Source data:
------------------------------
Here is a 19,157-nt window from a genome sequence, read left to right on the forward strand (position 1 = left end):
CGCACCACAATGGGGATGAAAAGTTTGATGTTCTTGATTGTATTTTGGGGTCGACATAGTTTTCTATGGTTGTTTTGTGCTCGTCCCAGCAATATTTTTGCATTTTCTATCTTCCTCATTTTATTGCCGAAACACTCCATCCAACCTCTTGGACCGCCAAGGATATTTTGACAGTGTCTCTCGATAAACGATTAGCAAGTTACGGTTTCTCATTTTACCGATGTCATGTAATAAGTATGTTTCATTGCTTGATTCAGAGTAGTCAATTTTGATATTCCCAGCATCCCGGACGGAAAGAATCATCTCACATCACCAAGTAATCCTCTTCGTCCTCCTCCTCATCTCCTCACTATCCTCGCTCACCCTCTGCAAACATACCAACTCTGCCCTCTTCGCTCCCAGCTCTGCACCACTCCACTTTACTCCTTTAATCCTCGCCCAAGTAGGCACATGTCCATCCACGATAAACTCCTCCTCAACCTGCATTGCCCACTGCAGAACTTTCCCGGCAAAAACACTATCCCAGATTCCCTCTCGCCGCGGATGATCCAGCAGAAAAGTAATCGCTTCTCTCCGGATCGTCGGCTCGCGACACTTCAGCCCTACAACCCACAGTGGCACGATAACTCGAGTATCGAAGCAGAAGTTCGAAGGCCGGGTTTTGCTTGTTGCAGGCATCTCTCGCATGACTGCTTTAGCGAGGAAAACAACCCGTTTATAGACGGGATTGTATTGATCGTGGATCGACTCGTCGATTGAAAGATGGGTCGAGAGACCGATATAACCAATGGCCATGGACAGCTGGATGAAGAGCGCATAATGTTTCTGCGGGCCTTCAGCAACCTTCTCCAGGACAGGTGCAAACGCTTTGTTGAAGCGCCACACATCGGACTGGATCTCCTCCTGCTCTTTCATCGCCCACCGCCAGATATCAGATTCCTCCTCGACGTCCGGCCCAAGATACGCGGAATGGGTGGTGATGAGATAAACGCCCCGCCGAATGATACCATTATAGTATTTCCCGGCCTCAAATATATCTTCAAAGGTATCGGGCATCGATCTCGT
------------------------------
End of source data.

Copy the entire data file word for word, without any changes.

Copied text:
Here is a 19,157-nt window from a genome sequence, read left to right on the forward strand (position 1 = left end):
CGCACCACAATGGGGATGAAAAGTTTGATGTTCTTGATTGTATTTTGGGGTCGACATAGTTTTCTATGGTTGTTTTGTGCTCGTCCCAGCAATATTTTTGCATTTTCTATCTTCCTCATTTTATTGCCGAAACACTCCATCCAACCTCTTGGACCGCCAAGGATATTTTGACAGTGTCTCTCGATAAACGATTAGCAAGTTACGGTTTCTCATTTTACCGATGTCATGTAATAAGTATGTTTCATTGCTTGATTCAGAGTAGTCAATTTTGATATTCCCAGCATCCCGGACGGAAAGAATCATCTCACATCACCAAGTAATCCTCTTCGTCCTCCTCCTCATCTCCTCACTATCCTCGCTCACCCTCTGCAAACATACCAACTCTGCCCTCTTCGCTCCCAGCTCTGCACCACTCCACTTTACTCCTTTAATCCTCGCCCAAGTAGGCACATGTCCATCCACGATAAACTCCTCCTCAACCTGCATTGCCCACTGCAGAACTTTCCCGGCAAAAACACTATCCCAGATTCCCTCTCGCCGCGGATGATCCAGCAGAAAAGTAATCGCTTCTCTCCGGATCGTCGGCTCGCGACACTTCAGCCCTACAACCCACAGTGGCACGATAACTCGAGTATCGAAGCAGAAGTTCGAAGGCCGGGTTTTGCTTGTTGCAGGCATCTCTCGCATGACTGCTTTAGCGAGGAAAACAACCCGTTTATAGACGGGATTGTATTGATCGTGGATCGACTCGTCGATTGAAAGATGGGTCGAGAGACCGATATAACCAATGGCCATGGACAGCTGGATGAAGAGCGCATAATGTTTCTGCGGGCCTTCAGCAACCTTCTCCAGGACAGGTGCAAACGCTTTGTTGAAGCGCCACACATCGGACTGGATCTCCTCCTGCTCTTTCATCGCCCACCGCCAGATATCAGATTCCTCCTCGACGTCCGGCCCAAGATACGCGGAATGGGTGGTGATGAGATAAACGCCCCGCCGAATGATACCATTATAGTATTTCCCGGCCTCAAATATATCTTCAAAGGTATCGGGCATCGATCTCGT